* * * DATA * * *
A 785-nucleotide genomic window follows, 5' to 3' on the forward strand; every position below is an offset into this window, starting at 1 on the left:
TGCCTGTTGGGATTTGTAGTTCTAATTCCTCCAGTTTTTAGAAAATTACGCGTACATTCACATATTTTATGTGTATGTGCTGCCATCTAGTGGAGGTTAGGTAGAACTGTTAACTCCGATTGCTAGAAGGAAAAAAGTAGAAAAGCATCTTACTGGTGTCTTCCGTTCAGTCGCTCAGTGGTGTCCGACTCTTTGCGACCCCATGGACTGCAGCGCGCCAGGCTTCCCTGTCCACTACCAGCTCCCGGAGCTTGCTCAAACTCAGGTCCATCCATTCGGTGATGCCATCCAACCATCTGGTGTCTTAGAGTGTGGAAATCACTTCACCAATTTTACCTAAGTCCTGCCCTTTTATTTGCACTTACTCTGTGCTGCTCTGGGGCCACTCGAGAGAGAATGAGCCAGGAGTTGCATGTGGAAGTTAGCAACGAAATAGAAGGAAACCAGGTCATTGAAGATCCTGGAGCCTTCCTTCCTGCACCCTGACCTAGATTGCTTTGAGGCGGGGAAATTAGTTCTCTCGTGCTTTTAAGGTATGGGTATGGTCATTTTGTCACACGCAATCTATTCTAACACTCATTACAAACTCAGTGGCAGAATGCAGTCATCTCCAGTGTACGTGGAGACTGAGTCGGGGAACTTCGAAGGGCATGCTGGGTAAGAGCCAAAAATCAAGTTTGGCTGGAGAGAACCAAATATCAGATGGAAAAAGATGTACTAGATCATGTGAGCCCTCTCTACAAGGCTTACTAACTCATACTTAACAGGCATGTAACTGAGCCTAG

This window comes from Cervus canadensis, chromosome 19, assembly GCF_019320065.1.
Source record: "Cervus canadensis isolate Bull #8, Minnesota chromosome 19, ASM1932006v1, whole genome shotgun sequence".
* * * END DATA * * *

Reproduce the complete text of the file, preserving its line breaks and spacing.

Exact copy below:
A 785-nucleotide genomic window follows, 5' to 3' on the forward strand; every position below is an offset into this window, starting at 1 on the left:
TGCCTGTTGGGATTTGTAGTTCTAATTCCTCCAGTTTTTAGAAAATTACGCGTACATTCACATATTTTATGTGTATGTGCTGCCATCTAGTGGAGGTTAGGTAGAACTGTTAACTCCGATTGCTAGAAGGAAAAAAGTAGAAAAGCATCTTACTGGTGTCTTCCGTTCAGTCGCTCAGTGGTGTCCGACTCTTTGCGACCCCATGGACTGCAGCGCGCCAGGCTTCCCTGTCCACTACCAGCTCCCGGAGCTTGCTCAAACTCAGGTCCATCCATTCGGTGATGCCATCCAACCATCTGGTGTCTTAGAGTGTGGAAATCACTTCACCAATTTTACCTAAGTCCTGCCCTTTTATTTGCACTTACTCTGTGCTGCTCTGGGGCCACTCGAGAGAGAATGAGCCAGGAGTTGCATGTGGAAGTTAGCAACGAAATAGAAGGAAACCAGGTCATTGAAGATCCTGGAGCCTTCCTTCCTGCACCCTGACCTAGATTGCTTTGAGGCGGGGAAATTAGTTCTCTCGTGCTTTTAAGGTATGGGTATGGTCATTTTGTCACACGCAATCTATTCTAACACTCATTACAAACTCAGTGGCAGAATGCAGTCATCTCCAGTGTACGTGGAGACTGAGTCGGGGAACTTCGAAGGGCATGCTGGGTAAGAGCCAAAAATCAAGTTTGGCTGGAGAGAACCAAATATCAGATGGAAAAAGATGTACTAGATCATGTGAGCCCTCTCTACAAGGCTTACTAACTCATACTTAACAGGCATGTAACTGAGCCTAG

This window comes from Cervus canadensis, chromosome 19, assembly GCF_019320065.1.
Source record: "Cervus canadensis isolate Bull #8, Minnesota chromosome 19, ASM1932006v1, whole genome shotgun sequence".